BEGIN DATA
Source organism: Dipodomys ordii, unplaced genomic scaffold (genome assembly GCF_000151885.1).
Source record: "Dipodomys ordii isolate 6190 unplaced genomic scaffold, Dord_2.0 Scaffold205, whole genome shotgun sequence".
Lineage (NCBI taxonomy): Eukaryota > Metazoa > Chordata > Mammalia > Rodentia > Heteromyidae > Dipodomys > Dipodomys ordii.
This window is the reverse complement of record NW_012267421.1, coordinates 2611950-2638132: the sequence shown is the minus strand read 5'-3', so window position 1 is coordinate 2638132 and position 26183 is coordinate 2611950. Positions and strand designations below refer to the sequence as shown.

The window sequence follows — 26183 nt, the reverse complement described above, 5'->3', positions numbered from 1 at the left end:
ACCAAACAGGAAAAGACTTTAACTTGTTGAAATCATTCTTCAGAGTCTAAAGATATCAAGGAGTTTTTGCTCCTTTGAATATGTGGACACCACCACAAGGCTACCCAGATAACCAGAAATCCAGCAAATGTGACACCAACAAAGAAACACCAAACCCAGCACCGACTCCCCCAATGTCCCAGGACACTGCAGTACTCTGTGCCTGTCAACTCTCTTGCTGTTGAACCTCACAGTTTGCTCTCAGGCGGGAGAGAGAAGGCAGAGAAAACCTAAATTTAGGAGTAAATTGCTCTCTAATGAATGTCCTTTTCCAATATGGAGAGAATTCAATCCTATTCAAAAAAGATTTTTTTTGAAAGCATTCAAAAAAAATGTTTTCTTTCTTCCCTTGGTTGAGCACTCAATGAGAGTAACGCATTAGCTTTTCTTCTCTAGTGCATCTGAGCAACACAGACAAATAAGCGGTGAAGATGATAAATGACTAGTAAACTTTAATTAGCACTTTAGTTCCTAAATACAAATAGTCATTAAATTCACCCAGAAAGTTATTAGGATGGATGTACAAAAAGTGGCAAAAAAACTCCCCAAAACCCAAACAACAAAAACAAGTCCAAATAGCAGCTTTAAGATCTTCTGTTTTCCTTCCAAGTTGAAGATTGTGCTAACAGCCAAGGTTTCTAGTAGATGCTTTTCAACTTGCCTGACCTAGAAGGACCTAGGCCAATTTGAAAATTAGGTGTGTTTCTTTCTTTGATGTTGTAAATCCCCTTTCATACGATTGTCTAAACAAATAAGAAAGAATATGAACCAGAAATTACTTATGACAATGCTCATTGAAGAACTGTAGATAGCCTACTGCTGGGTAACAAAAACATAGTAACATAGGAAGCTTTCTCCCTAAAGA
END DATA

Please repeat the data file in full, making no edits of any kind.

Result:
Source organism: Dipodomys ordii, unplaced genomic scaffold (genome assembly GCF_000151885.1).
Source record: "Dipodomys ordii isolate 6190 unplaced genomic scaffold, Dord_2.0 Scaffold205, whole genome shotgun sequence".
Lineage (NCBI taxonomy): Eukaryota > Metazoa > Chordata > Mammalia > Rodentia > Heteromyidae > Dipodomys > Dipodomys ordii.
This window is the reverse complement of record NW_012267421.1, coordinates 2611950-2638132: the sequence shown is the minus strand read 5'-3', so window position 1 is coordinate 2638132 and position 26183 is coordinate 2611950. Positions and strand designations below refer to the sequence as shown.

The window sequence follows — 26183 nt, the reverse complement described above, 5'->3', positions numbered from 1 at the left end:
ACCAAACAGGAAAAGACTTTAACTTGTTGAAATCATTCTTCAGAGTCTAAAGATATCAAGGAGTTTTTGCTCCTTTGAATATGTGGACACCACCACAAGGCTACCCAGATAACCAGAAATCCAGCAAATGTGACACCAACAAAGAAACACCAAACCCAGCACCGACTCCCCCAATGTCCCAGGACACTGCAGTACTCTGTGCCTGTCAACTCTCTTGCTGTTGAACCTCACAGTTTGCTCTCAGGCGGGAGAGAGAAGGCAGAGAAAACCTAAATTTAGGAGTAAATTGCTCTCTAATGAATGTCCTTTTCCAATATGGAGAGAATTCAATCCTATTCAAAAAAGATTTTTTTTGAAAGCATTCAAAAAAAATGTTTTCTTTCTTCCCTTGGTTGAGCACTCAATGAGAGTAACGCATTAGCTTTTCTTCTCTAGTGCATCTGAGCAACACAGACAAATAAGCGGTGAAGATGATAAATGACTAGTAAACTTTAATTAGCACTTTAGTTCCTAAATACAAATAGTCATTAAATTCACCCAGAAAGTTATTAGGATGGATGTACAAAAAGTGGCAAAAAAACTCCCCAAAACCCAAACAACAAAAACAAGTCCAAATAGCAGCTTTAAGATCTTCTGTTTTCCTTCCAAGTTGAAGATTGTGCTAACAGCCAAGGTTTCTAGTAGATGCTTTTCAACTTGCCTGACCTAGAAGGACCTAGGCCAATTTGAAAATTAGGTGTGTTTCTTTCTTTGATGTTGTAAATCCCCTTTCATACGATTGTCTAAACAAATAAGAAAGAATATGAACCAGAAATTACTTATGACAATGCTCATTGAAGAACTGTAGATAGCCTACTGCTGGGTAACAAAAACATAGTAACATAGGAAGCTTTCTCCCTAAAGA